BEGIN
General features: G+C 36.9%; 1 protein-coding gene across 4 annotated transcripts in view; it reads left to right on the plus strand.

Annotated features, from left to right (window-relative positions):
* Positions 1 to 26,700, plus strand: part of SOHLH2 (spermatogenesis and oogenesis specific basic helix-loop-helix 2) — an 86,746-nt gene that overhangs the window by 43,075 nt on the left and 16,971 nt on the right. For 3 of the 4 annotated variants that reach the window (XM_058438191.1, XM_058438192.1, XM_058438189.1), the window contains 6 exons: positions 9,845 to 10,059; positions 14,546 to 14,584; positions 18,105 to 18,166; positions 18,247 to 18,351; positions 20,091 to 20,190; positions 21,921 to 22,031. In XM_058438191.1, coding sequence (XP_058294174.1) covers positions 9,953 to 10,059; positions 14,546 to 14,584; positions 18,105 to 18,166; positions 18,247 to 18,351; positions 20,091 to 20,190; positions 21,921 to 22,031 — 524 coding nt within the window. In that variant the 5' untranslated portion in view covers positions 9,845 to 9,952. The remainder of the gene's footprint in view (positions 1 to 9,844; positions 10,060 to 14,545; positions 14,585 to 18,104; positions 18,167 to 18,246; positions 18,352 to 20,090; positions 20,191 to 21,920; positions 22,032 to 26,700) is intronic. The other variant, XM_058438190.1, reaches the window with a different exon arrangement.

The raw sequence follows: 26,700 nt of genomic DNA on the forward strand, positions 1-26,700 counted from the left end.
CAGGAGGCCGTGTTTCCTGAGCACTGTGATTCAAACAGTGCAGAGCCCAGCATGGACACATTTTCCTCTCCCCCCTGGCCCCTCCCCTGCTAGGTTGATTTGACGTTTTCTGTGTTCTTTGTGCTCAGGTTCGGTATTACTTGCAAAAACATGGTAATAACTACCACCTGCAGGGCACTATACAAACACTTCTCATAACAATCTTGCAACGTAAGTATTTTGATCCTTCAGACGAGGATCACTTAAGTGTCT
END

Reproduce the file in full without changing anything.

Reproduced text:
General features: G+C 36.9%; 1 protein-coding gene across 4 annotated transcripts in view; it reads left to right on the plus strand.

Annotated features, from left to right (window-relative positions):
* Positions 1 to 26,700, plus strand: part of SOHLH2 (spermatogenesis and oogenesis specific basic helix-loop-helix 2) — an 86,746-nt gene that overhangs the window by 43,075 nt on the left and 16,971 nt on the right. For 3 of the 4 annotated variants that reach the window (XM_058438191.1, XM_058438192.1, XM_058438189.1), the window contains 6 exons: positions 9,845 to 10,059; positions 14,546 to 14,584; positions 18,105 to 18,166; positions 18,247 to 18,351; positions 20,091 to 20,190; positions 21,921 to 22,031. In XM_058438191.1, coding sequence (XP_058294174.1) covers positions 9,953 to 10,059; positions 14,546 to 14,584; positions 18,105 to 18,166; positions 18,247 to 18,351; positions 20,091 to 20,190; positions 21,921 to 22,031 — 524 coding nt within the window. In that variant the 5' untranslated portion in view covers positions 9,845 to 9,952. The remainder of the gene's footprint in view (positions 1 to 9,844; positions 10,060 to 14,545; positions 14,585 to 18,104; positions 18,167 to 18,246; positions 18,352 to 20,090; positions 20,191 to 21,920; positions 22,032 to 26,700) is intronic. The other variant, XM_058438190.1, reaches the window with a different exon arrangement.

The raw sequence follows: 26,700 nt of genomic DNA on the forward strand, positions 1-26,700 counted from the left end.
CAGGAGGCCGTGTTTCCTGAGCACTGTGATTCAAACAGTGCAGAGCCCAGCATGGACACATTTTCCTCTCCCCCCTGGCCCCTCCCCTGCTAGGTTGATTTGACGTTTTCTGTGTTCTTTGTGCTCAGGTTCGGTATTACTTGCAAAAACATGGTAATAACTACCACCTGCAGGGCACTATACAAACACTTCTCATAACAATCTTGCAACGTAAGTATTTTGATCCTTCAGACGAGGATCACTTAAGTGTCT